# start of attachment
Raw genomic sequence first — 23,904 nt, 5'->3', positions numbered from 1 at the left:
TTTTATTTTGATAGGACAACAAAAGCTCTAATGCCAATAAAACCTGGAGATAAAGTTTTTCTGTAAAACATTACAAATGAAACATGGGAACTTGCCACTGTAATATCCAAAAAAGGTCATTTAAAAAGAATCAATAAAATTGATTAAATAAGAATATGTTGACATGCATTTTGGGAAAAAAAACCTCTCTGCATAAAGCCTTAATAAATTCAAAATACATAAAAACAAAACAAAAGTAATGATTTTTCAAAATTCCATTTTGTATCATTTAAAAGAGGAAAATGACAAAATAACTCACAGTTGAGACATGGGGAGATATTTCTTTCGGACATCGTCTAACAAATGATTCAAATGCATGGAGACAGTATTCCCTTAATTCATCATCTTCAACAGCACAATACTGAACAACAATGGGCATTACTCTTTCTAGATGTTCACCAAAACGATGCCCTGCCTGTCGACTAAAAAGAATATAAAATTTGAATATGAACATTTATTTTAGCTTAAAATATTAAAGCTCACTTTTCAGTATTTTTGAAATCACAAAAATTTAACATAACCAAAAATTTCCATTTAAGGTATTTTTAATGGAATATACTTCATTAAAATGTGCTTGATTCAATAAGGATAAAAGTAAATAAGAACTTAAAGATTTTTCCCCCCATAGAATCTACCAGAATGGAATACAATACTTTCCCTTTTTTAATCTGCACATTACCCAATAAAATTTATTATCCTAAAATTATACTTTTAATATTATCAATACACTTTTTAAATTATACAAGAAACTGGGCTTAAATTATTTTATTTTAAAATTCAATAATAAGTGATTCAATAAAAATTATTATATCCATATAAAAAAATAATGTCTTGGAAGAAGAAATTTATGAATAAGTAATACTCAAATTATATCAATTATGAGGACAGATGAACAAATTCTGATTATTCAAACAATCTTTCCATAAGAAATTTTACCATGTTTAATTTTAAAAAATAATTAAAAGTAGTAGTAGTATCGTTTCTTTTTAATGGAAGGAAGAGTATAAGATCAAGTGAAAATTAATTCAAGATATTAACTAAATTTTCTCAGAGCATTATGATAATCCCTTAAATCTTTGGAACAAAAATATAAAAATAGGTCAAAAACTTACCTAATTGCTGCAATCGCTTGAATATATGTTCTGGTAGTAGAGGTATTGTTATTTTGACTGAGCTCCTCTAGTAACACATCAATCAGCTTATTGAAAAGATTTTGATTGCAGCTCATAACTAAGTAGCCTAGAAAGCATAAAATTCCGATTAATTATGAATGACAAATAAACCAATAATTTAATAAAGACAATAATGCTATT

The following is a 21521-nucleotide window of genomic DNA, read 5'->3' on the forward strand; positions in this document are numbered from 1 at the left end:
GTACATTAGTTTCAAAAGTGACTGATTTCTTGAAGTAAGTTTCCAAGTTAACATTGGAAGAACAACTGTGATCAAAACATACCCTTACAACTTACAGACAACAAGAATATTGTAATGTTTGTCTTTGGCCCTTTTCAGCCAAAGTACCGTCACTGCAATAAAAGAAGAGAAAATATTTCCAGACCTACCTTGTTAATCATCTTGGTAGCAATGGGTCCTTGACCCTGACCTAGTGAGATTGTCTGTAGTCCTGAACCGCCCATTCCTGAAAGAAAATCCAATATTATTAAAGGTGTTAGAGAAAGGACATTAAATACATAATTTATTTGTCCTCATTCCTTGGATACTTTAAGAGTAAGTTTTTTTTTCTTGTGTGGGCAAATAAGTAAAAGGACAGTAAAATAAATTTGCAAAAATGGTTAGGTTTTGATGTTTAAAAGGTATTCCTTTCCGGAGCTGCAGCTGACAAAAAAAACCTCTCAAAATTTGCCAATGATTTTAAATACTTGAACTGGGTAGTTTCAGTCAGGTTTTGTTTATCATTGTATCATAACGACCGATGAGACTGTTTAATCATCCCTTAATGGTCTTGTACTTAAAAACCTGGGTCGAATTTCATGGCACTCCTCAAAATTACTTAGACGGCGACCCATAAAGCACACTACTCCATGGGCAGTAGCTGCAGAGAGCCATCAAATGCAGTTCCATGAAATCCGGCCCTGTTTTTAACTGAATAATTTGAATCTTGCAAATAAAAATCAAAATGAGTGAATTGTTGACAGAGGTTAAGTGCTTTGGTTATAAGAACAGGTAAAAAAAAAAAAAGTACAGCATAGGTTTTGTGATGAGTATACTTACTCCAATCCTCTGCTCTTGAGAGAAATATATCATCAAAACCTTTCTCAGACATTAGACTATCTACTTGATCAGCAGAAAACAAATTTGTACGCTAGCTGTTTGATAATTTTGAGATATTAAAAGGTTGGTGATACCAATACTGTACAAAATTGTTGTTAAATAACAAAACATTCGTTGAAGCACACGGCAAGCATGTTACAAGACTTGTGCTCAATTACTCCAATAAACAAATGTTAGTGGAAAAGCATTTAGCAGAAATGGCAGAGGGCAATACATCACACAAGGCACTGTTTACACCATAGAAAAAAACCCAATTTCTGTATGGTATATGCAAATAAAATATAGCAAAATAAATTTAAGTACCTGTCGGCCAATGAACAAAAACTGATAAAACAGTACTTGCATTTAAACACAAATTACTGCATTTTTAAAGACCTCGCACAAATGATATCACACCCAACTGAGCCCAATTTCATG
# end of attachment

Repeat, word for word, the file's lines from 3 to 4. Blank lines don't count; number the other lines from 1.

The following is a 21521-nucleotide window of genomic DNA, read 5'->3' on the forward strand; positions in this document are numbered from 1 at the left end:
GTACATTAGTTTCAAAAGTGACTGATTTCTTGAAGTAAGTTTCCAAGTTAACATTGGAAGAACAACTGTGATCAAAACATACCCTTACAACTTACAGACAACAAGAATATTGTAATGTTTGTCTTTGGCCCTTTTCAGCCAAAGTACCGTCACTGCAATAAAAGAAGAGAAAATATTTCCAGACCTACCTTGTTAATCATCTTGGTAGCAATGGGTCCTTGACCCTGACCTAGTGAGATTGTCTGTAGTCCTGAACCGCCCATTCCTGAAAGAAAATCCAATATTATTAAAGGTGTTAGAGAAAGGACATTAAATACATAATTTATTTGTCCTCATTCCTTGGATACTTTAAGAGTAAGTTTTTTTTTCTTGTGTGGGCAAATAAGTAAAAGGACAGTAAAATAAATTTGCAAAAATGGTTAGGTTTTGATGTTTAAAAGGTATTCCTTTCCGGAGCTGCAGCTGACAAAAAAAACCTCTCAAAATTTGCCAATGATTTTAAATACTTGAACTGGGTAGTTTCAGTCAGGTTTTGTTTATCATTGTATCATAACGACCGATGAGACTGTTTAATCATCCCTTAATGGTCTTGTACTTAAAAACCTGGGTCGAATTTCATGGCACTCCTCAAAATTACTTAGACGGCGACCCATAAAGCACACTACTCCATGGGCAGTAGCTGCAGAGAGCCATCAAATGCAGTTCCATGAAATCCGGCCCTGTTTTTAACTGAATAATTTGAATCTTGCAAATAAAAATCAAAATGAGTGAATTGTTGACAGAGGTTAAGTGCTTTGGTTATAAGAACAGGTAAAAAAAAAAAAAGTACAGCATAGGTTTTGTGATGAGTATACTTACTCCAATCCTCTGCTCTTGAGAGAAATATATCATCAAAACCTTTCTCAGACATTAGACTATCTACTTGATCAGCAGAAAACAAATTTGTACGCTAGCTGTTTGATAATTTTGAGATATTAAAAGGTTGGTGATACCAATACTGTACAAAATTGTTGTTAAATAACAAAACATTCGTTGAAGCACACGGCAAGCATGTTACAAGACTTGTGCTCAATTACTCCAATAAACAAATGTTAGTGGAAAAGCATTTAGCAGAAATGGCAGAGGGCAATACATCACACAAGGCACTGTTTACACCATAGAAAAAAACCCAATTTCTGTATGGTATATGCAAATAAAATATAGCAAAATAAATTTAAGTACCTGTCGGCCAATGAACAAAAACTGATAAAACAGTACTTGCATTTAAACACAAATTACTGCATTTTTAAAGACCTCGCACAAATGATATCACACCCAACTGAGCCCAATTTCATG